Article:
If you want to be cool, you will read . . .

For the last hour I've been debating on whether or not to post another blog about books, and since I'm still at the Jewish American Literature Symposium for the rest of the week, I can't promise that there won't be … Read More

By / April 20, 2007

For the last hour I've been debating on whether or not to post another blog about books, and since I'm still at the Jewish American Literature Symposium for the rest of the week, I can't promise that there won't be one more along these bookish lines. So in this post I'm going to offer a semi-brief rant on what I see as a problem in current Jewish American literary scholarship.

Then, I'm going to give you a list of Jewish American writers and books that you have to read if you want to be cool, if you want to sound hip and with it when you are around people who read. Even if you can drop a few of these names you'll be way ahead of others in the "I'm more cultured than you" game.

If you don't care about the literary rant, at least scroll down and check out the list of must-devour writers and links.

So here's the problem.

Jews were the first to write immigrant literature, and be great at it, in America (Abraham Cahan, Anzia Yezierzka, Henry Roth, Michael Gold, etc).

And then the grandchildren, literally and figuratively, of immigrants began writing what we might call Jewish assimilationist literature, which still often includes Jewish themes, but also carries a strong sense of trying to escape Jewishness, though in many cases we see the image of the fully assimilated Jew (think Bernard Malamud, Saul Bellow, Cynthia Ozick, Philip Roth). Others (Norman Mailer, Nathaniel West, Joseph Heller, even E. L. Doctorow) wrote simply as Americans, to the extent that most people forget that they are Jewish.

This second wave of Jewish American literature spans much of the twentieth century. And some, like Ozick and Roth, are still writing. Jewish American writers from this era achieved crazy success, and often were seen as mainstream rather than ethnic writers.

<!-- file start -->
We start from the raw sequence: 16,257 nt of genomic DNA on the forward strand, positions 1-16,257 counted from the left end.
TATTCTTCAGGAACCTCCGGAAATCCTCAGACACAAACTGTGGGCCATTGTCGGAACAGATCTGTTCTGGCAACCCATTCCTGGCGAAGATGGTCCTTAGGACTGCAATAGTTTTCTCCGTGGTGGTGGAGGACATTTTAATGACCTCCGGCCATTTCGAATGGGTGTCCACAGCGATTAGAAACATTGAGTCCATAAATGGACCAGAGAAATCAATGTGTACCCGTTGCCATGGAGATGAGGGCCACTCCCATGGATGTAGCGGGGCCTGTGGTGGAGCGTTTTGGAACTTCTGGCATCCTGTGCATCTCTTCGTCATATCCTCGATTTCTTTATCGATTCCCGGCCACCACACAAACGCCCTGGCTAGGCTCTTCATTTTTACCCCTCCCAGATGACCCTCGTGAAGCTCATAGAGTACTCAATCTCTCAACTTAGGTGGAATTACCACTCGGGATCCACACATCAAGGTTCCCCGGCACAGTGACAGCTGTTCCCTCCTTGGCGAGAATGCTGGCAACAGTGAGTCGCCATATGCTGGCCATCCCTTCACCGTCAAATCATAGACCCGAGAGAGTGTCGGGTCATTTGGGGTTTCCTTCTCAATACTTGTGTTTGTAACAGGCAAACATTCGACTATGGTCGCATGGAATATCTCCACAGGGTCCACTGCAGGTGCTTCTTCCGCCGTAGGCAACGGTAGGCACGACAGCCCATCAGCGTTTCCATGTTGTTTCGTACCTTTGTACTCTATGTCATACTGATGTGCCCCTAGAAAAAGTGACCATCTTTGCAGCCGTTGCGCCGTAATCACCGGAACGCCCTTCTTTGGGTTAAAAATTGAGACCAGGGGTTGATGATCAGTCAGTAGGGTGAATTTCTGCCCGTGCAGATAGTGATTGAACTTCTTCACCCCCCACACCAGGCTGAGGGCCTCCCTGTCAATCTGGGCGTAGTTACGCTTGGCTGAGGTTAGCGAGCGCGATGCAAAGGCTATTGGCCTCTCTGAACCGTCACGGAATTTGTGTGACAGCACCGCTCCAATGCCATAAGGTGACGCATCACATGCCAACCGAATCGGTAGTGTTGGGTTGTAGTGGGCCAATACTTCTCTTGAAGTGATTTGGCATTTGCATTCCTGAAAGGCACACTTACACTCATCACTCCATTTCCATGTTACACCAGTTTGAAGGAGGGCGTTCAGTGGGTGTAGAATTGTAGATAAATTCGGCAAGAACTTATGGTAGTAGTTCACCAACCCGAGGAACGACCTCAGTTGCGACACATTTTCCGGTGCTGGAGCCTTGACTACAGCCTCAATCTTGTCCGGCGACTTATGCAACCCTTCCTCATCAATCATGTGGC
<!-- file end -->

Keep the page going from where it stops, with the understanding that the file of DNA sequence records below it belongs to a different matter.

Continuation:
Not surprisingly, the literary critics were all over this, and scholars of Jewish American literature began popping up all over the place — for more than a couple decades, Jewish American writers were all the rage. To date, there is a substantial body of literary criticism dealing with this wave of Jewish American literature.

Okay, so what's the problem? I'm getting there . . .

The writers that the scholars at this symposium typically deal with include: Roth, Malamud, Ozick, Chaim Potok, and Bellow. Of course there are exceptions, but for the most part these are the heavy-hitters.

This feels wrong to me — not because I don't love these writers, but because there is a whole new wave of Jewish writing that is not getting the critical attention it deserves. This third wave of Jewish American writers is reaching back into tradition, trying to reconstruct the memories of our great-grandparents and beyond. There is a sense of wanting to be Jewish in a traditional sense in many of these writers' work. And to make matters worse, we are seeing the beginnings of a fourth wave of Jewish American (and Canadian Jewish) writing — from the immigrants of Russia, Latvia, etc., and their children — that few scholars are acknowledging.

What worries me, is that there are few scholars, people in the academy, paying attention to these writers. And when nobody pays attention to a group of writers, the future of those books starts to look nasty really quickly.

So while we can't expect the average reader to suddenly become a scholar or literary critic, why not check out the work of some of these new, often young, Jewish American writers who are really not new at all. As a beginnng, here is my short list of authors and works that are worth checking out (feel free to add to this list):

Allegra Goodman (Called one of the 20 best writers under 40 by the New Yorker)

Dara Horn (Raises some cool ideas about re-constructing Yiddish culture, among other cool things)

Pearl Abraham (The Romance Reader was a bit chick-lit-ish, but still important; Seventh Beggar is cool)

Tova Mirvis (Writes about Orthodox Jewish communities in Memphis, especially from female perspective)

Steve Stern (Also writes about Memphis Jews — The Wedding Jester won a National Jewish Book Award)

David Bezmozgis (okay, so he's Canadian, but he is my new FAVORITE, and rocks my world; he may be Isaac Babel re-incarnated and re-configured for a contemporary world)

Aryeh Lev Stollman (Another favorite; I must have a thing for Canadian Jews right now)

Gary Shteyngart (Russian Debutante's Handbook; Absurdistan; this guy's gonna be big)

Laura Vapnyar (There Are Jews in My House)

Again, this is a very short list — many other should be on it. And then there are Second Generation writers like Melvin Bukiet and Thane Rosenbaum who are both good, as well as Israeli writers like David Grossman and A B. Yehoshua who don't get enough attention in the US.

So get on it . . .

Oh, and I promise I am not forcing these books on you so that I have people who I can talk to about them . . .

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